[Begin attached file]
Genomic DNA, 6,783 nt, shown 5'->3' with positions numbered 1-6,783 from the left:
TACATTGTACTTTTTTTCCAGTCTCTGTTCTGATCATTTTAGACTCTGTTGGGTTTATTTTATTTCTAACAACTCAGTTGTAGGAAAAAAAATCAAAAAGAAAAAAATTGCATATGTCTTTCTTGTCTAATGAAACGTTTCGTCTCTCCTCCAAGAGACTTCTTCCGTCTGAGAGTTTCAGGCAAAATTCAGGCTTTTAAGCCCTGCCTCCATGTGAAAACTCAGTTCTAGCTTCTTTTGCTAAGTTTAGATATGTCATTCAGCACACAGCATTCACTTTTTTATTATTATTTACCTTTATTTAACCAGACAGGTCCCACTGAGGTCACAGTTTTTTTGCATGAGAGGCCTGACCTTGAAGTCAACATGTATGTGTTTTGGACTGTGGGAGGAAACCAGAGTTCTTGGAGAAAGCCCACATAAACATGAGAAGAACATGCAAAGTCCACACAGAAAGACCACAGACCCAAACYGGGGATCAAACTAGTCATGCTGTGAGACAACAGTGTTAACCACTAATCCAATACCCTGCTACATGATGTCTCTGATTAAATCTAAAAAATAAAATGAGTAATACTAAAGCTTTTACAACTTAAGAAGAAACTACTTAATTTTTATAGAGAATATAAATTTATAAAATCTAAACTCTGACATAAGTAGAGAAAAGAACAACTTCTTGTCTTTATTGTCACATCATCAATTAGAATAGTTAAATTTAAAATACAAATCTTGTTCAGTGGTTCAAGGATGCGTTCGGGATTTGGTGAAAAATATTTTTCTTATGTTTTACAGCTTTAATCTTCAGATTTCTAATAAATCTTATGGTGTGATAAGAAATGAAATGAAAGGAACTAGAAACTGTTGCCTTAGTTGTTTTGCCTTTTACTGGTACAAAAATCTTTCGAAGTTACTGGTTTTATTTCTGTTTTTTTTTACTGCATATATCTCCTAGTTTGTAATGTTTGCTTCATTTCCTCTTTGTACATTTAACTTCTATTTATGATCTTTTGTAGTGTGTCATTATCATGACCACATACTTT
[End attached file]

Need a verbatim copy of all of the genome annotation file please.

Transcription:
Genomic DNA, 6,783 nt, shown 5'->3' with positions numbered 1-6,783 from the left:
TACATTGTACTTTTTTTCCAGTCTCTGTTCTGATCATTTTAGACTCTGTTGGGTTTATTTTATTTCTAACAACTCAGTTGTAGGAAAAAAAATCAAAAAGAAAAAAATTGCATATGTCTTTCTTGTCTAATGAAACGTTTCGTCTCTCCTCCAAGAGACTTCTTCCGTCTGAGAGTTTCAGGCAAAATTCAGGCTTTTAAGCCCTGCCTCCATGTGAAAACTCAGTTCTAGCTTCTTTTGCTAAGTTTAGATATGTCATTCAGCACACAGCATTCACTTTTTTATTATTATTTACCTTTATTTAACCAGACAGGTCCCACTGAGGTCACAGTTTTTTTGCATGAGAGGCCTGACCTTGAAGTCAACATGTATGTGTTTTGGACTGTGGGAGGAAACCAGAGTTCTTGGAGAAAGCCCACATAAACATGAGAAGAACATGCAAAGTCCACACAGAAAGACCACAGACCCAAACYGGGGATCAAACTAGTCATGCTGTGAGACAACAGTGTTAACCACTAATCCAATACCCTGCTACATGATGTCTCTGATTAAATCTAAAAAATAAAATGAGTAATACTAAAGCTTTTACAACTTAAGAAGAAACTACTTAATTTTTATAGAGAATATAAATTTATAAAATCTAAACTCTGACATAAGTAGAGAAAAGAACAACTTCTTGTCTTTATTGTCACATCATCAATTAGAATAGTTAAATTTAAAATACAAATCTTGTTCAGTGGTTCAAGGATGCGTTCGGGATTTGGTGAAAAATATTTTTCTTATGTTTTACAGCTTTAATCTTCAGATTTCTAATAAATCTTATGGTGTGATAAGAAATGAAATGAAAGGAACTAGAAACTGTTGCCTTAGTTGTTTTGCCTTTTACTGGTACAAAAATCTTTCGAAGTTACTGGTTTTATTTCTGTTTTTTTTTACTGCATATATCTCCTAGTTTGTAATGTTTGCTTCATTTCCTCTTTGTACATTTAACTTCTATTTATGATCTTTTGTAGTGTGTCATTATCATGACCACATACTTT